The haloperideol-promethazine mix is an obvious choice as standard treatment for TREC-Rio. A pragmatic randomised trial should not substantially interfere with routine practice and, in Brazil, this combination was given to 61% of patients needing sedation in the public psychiatric rooms in Rio de Janeiro [13]. It is perceived as effective, safe, and with adverse effects that are readily recognised by both medical and nursing staff. It is easy to administer by intra-muscular injection and has never been evaluated within a randomised control trial. Haloperidol and promethazine are both included in WHO's Model List of Essential Drugs [25].
The comparison intervention in TREC-Rio is a rapidly acting intramuscular benzodiazepine. Only lorazepam and midazolam are indicated for IM use, as all other benzodiazepines are slowly and erratically absorbed by this method. Lorazepam is not available for IM use in Brazil, however, midazolam is widely used in Brazil as premedication prior to surgical procedures in general emergency rooms and its use for the management of acutely disturbed people is being reported. The use of midazolam for rapid tranquillisation in psychiatry has not been subject to rigorous evaluation within a large and well-designed randomised controlled trial.
All drugs, haloperidol, promethazine and midazolam are included in Rio de Janeiro's list of essential drugs.
Haloperidol – risks and benefits
Haloperidol is a highly potent, widely used, neuroleptic that is indicated to help promote adequate levels of tranquillisation when administered IM. Doses used are usually 5–10 mg and its onset of action is by 60–90 minutes. The half-life of haloperidol varies between 13 and 40 hours, although effects may occur even two days after administration. Adverse effects include akathisia (manifested as restlessness) in 20% and acute dystonic reactions (rigid muscles and involuntary movements) for about 2% of patients. Neuroleptic malignant syndrome (hypothermia, rigid muscles and alteration in the level of consciousness developing 24–72 hours after administration) is an idiosyncratic serious reaction occurring in 0.02–3.2% of people [23]. Akathisia and acute dystonia are usually treated with the administration of antimuscarinic agents, although the optimal management of neuroleptic malignant syndrome is unclear. despite these adverse effects, which may happen even after a single injection, haloperidol is the elected treatment, widely available and used in the emergency situations.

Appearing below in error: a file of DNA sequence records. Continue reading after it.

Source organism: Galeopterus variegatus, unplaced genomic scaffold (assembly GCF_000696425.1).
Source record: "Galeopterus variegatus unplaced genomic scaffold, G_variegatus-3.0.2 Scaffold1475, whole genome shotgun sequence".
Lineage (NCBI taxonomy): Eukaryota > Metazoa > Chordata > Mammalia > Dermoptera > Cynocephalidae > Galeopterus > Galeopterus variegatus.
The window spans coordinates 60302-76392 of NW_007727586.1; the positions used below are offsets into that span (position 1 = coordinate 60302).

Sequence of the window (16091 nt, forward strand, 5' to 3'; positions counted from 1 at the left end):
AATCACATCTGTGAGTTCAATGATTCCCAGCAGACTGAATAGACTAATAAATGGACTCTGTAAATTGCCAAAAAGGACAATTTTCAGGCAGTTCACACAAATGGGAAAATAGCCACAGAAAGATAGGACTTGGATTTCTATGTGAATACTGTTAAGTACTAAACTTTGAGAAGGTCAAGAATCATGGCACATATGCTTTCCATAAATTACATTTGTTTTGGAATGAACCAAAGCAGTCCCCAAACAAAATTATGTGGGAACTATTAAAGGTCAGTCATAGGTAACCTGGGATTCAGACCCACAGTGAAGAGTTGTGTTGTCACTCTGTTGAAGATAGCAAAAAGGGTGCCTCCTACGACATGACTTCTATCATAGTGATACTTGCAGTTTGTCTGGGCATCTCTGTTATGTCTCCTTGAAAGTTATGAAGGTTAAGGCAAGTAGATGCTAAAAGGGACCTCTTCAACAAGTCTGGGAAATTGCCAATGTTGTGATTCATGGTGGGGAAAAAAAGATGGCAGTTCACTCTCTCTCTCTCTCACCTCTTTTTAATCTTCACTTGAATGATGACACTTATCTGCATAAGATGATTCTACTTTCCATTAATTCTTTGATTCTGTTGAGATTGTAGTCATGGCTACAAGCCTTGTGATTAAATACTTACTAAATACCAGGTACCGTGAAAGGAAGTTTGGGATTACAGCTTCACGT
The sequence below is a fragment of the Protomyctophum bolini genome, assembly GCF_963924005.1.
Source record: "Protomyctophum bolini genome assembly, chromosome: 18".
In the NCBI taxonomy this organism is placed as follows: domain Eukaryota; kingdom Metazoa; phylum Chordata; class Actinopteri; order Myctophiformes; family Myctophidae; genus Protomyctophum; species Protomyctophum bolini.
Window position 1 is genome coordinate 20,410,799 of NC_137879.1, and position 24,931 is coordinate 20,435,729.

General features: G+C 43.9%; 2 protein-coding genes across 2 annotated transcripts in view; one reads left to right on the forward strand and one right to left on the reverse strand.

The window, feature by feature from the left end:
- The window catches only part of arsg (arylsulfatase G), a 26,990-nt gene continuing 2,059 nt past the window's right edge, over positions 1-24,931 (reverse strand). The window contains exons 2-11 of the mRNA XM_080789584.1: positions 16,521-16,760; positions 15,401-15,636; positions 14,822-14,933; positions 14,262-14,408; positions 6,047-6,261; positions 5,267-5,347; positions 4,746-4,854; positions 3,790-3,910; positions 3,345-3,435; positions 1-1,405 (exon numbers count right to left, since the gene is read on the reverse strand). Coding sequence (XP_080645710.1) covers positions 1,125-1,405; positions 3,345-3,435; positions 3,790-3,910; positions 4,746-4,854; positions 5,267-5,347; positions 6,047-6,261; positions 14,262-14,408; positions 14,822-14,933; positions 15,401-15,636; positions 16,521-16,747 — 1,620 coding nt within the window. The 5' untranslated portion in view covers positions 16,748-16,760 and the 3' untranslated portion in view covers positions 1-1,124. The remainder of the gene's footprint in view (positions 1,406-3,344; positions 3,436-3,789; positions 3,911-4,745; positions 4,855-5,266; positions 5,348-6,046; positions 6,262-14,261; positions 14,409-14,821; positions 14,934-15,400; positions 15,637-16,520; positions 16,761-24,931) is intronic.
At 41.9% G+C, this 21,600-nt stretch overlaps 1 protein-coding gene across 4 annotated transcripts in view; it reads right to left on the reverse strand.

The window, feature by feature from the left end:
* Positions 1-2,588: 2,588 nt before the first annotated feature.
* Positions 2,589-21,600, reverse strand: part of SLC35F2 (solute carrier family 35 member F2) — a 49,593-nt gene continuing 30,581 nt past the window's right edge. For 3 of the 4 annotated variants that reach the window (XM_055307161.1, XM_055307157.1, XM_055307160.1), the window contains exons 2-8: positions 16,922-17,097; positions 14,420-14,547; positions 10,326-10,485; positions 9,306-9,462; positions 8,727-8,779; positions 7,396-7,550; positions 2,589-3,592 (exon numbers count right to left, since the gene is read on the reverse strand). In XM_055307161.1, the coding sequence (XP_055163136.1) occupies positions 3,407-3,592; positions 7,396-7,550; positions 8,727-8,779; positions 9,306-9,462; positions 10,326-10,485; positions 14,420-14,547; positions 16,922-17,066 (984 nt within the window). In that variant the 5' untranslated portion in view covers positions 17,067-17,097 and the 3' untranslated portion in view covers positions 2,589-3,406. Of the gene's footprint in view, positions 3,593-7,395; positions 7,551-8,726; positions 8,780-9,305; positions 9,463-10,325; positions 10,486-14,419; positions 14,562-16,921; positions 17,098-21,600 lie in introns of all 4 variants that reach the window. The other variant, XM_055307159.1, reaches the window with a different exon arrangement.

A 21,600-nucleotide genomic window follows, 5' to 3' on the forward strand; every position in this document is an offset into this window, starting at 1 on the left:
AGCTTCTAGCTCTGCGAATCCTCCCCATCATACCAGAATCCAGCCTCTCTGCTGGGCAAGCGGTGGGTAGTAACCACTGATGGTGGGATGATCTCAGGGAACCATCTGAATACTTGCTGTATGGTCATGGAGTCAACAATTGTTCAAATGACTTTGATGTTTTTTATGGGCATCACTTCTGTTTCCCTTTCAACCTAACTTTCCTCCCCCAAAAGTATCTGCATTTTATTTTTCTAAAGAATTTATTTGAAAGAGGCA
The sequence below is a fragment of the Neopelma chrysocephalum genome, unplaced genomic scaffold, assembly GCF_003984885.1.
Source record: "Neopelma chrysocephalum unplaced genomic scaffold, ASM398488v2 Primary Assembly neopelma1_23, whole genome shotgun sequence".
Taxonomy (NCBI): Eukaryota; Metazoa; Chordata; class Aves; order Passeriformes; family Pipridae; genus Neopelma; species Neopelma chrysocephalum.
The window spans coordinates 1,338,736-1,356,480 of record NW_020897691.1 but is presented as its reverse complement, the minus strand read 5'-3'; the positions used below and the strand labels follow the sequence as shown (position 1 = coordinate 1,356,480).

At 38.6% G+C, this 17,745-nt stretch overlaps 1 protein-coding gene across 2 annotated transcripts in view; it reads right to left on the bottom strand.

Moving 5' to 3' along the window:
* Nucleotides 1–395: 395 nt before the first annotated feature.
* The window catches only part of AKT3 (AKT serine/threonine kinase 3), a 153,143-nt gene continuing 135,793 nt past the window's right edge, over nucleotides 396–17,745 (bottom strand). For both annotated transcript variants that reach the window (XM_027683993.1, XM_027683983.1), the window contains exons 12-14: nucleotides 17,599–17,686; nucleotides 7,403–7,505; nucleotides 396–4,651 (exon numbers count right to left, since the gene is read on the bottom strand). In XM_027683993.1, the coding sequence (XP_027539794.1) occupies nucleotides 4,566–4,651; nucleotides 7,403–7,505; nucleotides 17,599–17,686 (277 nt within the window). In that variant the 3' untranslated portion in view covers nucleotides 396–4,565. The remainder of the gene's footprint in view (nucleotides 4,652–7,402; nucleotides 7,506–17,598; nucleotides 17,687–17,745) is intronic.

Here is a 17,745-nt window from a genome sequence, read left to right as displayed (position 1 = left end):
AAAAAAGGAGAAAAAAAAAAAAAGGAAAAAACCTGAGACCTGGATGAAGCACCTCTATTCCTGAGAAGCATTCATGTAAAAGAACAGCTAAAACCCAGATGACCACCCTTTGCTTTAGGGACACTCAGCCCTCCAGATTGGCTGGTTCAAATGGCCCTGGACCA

Promethazine – risks and benefits
Promethazine is an antihistamine combined as an IM injection with haloperidol for the management of acutely disturbed people in both Brazil and India. The rational for this combination lies in the main sedative effects of promethazine and its antimuscarinic properties. Doses are usually between 25–50 mg but, as adjunctive sedative for emergency use, may reach 100 mg IM [23]. The onset of action is about 1–2 hours after intramuscular administration and half-life is 5–14 hours. The main adverse reactions of promethazine are gastrointestinal disturbances, dry mouth and blurred vision. Paradoxical reactions such as CNS stimulation and extrapyramidal symptoms have also been reported. Overdose may lead to coma and convulsions, progressing to respiratory failure or possibly cardiovascular collapse.
Midazolam – risks and benefits
Doses of midazolam for IM sedation varies between 3–10 mg, depending on clinical condition of the patient and previous exposure to other drugs. The onset of action is rapid, and occurs in 15–30 minutes after IM administration. Midazolam's half-life is 2–3 hours, the duration of action being generally up to 120 minutes. Few adverse effects are associated with IM use of midazolam. Amnesia for the incident is likely to occur. Respiratory depression and paradoxical reactions are only rarely associated with IV use of the drug but with intramuscular administration important changes in respiratory function have not been observed. IM midazolam, however, can cause confusion in about 0.3% of people. Flumazenil, a benzodiazepine antagonist, can be used to reverse the sedation induced by midazolam [23]. Flumazenil, a benzodiazepine antagonist, can be used to reverse the central effects induced by midazolam. The initial dose is 200 μ g given intravenously in 30 seconds, but additional doses may be needed, up to 3 mg. The onset of action occurs a few minutes after IV injection and can last up to 3 hours. The half-life is about 50 minutes. The adverse effects to flumazenil resemble those of withdrawal symptoms to benzodiazepines (nausea, headache, dizziness, blurred vision). Flumazenil should not be used in the presence of tryciclic intoxication or for patients who have used benzodiazepines for seizures for a long time.